In the seventeenth and eighteenth centuries, a major cultural shift took place in western Europe. Leading thinkers began to emphasize the use of reason to tackle the challenges of material and social life, and they questioned the tenets of Christianity concerning the existence of God, the purpose of life, and the needs of the individual. Instead of religion, intellectuals put their faith in science and humanistic ethics in the hope of improving the secular lives of people everywhere. Today we call this development the Enlightenment. Contemporary society is the principal beneficiary of Enlightenment discoveries. This thought-provoking analysis evaluates the progress that global society has made since the Enlightenment. The author begins by pointing out features of present-day society that are the direct descendants of the Enlightenment's discoveries and advances: our technology, modern medicine, science-based worldview, democratic political institutions, and concepts of human rights are all an outgrowth of the pioneering efforts of Enlightenment reformers. But along with these benefits, the author notes that we are also the inheritors of some significant problems produced in the wake of these advances; overpopulation, nuclear proliferation, and global climate change are just some of the recent developments that seem to threaten the whole Enlightenment project. Other great concerns include the continuing economic disparity between prosperous and impoverished nations, the persistence of widespread ignorance, and destructive reactionary forces bent on provoking new conflicts. Despite these and other daunting challenges of the twenty-first century, the author concludes on a cautiously optimistic note, predicting that the Enlightenment vision of prosperity, security, justice, and good health for all will eventually be achieved.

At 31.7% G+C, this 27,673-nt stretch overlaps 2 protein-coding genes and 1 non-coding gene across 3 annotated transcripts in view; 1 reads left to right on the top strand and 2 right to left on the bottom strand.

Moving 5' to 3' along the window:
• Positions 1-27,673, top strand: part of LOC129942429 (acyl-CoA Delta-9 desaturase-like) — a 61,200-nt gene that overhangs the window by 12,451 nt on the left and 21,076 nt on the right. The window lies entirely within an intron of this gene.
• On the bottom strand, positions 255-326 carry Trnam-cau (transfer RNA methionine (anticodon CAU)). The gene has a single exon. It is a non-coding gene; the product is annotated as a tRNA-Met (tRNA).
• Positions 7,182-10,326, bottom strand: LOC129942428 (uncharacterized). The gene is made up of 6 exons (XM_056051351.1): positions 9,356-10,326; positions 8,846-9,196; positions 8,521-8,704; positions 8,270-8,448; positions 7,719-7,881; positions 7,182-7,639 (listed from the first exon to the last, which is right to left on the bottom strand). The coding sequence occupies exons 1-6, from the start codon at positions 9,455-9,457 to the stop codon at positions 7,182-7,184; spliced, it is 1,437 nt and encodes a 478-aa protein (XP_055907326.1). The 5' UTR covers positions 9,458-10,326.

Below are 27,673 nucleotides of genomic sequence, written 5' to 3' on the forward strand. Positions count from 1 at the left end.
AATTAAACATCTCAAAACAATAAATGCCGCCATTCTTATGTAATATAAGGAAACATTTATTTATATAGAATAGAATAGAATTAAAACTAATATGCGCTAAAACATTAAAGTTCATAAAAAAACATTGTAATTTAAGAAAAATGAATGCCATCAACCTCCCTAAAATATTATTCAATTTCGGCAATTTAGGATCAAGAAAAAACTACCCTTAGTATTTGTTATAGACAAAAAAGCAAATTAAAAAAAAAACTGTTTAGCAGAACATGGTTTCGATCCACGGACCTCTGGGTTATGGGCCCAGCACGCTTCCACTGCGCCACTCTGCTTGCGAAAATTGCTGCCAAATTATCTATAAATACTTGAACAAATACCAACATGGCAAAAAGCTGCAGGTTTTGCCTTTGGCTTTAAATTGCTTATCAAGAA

"From Enlightenment lessons to the prospects for planetary humanism, Stuart Jordan casts an epochal eye on humankind's progress and asks, if the primary goal of the Enlightenment was a higher state of civilization for all, are we any closer to achieving it today? Forget about what you believe - if you think the human species can ultimately survive, read this book and find out why."
- Jennifer Bardi, editor, The Humanist
"This is the author's personal grand tour of the age of reason, from its pioneers to modern practitioners and beyond: a critique of their methods, successes, and failures; and an examination of the underlying human strengths, weaknesses, and failures that affect the pace and prospects for realizing the Enlightenment vision. He advocates truth, transparency, and the teaching of critical analysis as antidotes to disinformation and propaganda. His optimism is tempered by realism about how long this may take, and by genuine concern whether humankind may have sufficient time to act before the environmental stresses it places on the planet overwhelm its ability to withstand them."
- Goetz K. Oertel, PhD, physicist, astronomer, techno-manager, and president emeritus, Association of Universities for Research in Astronomy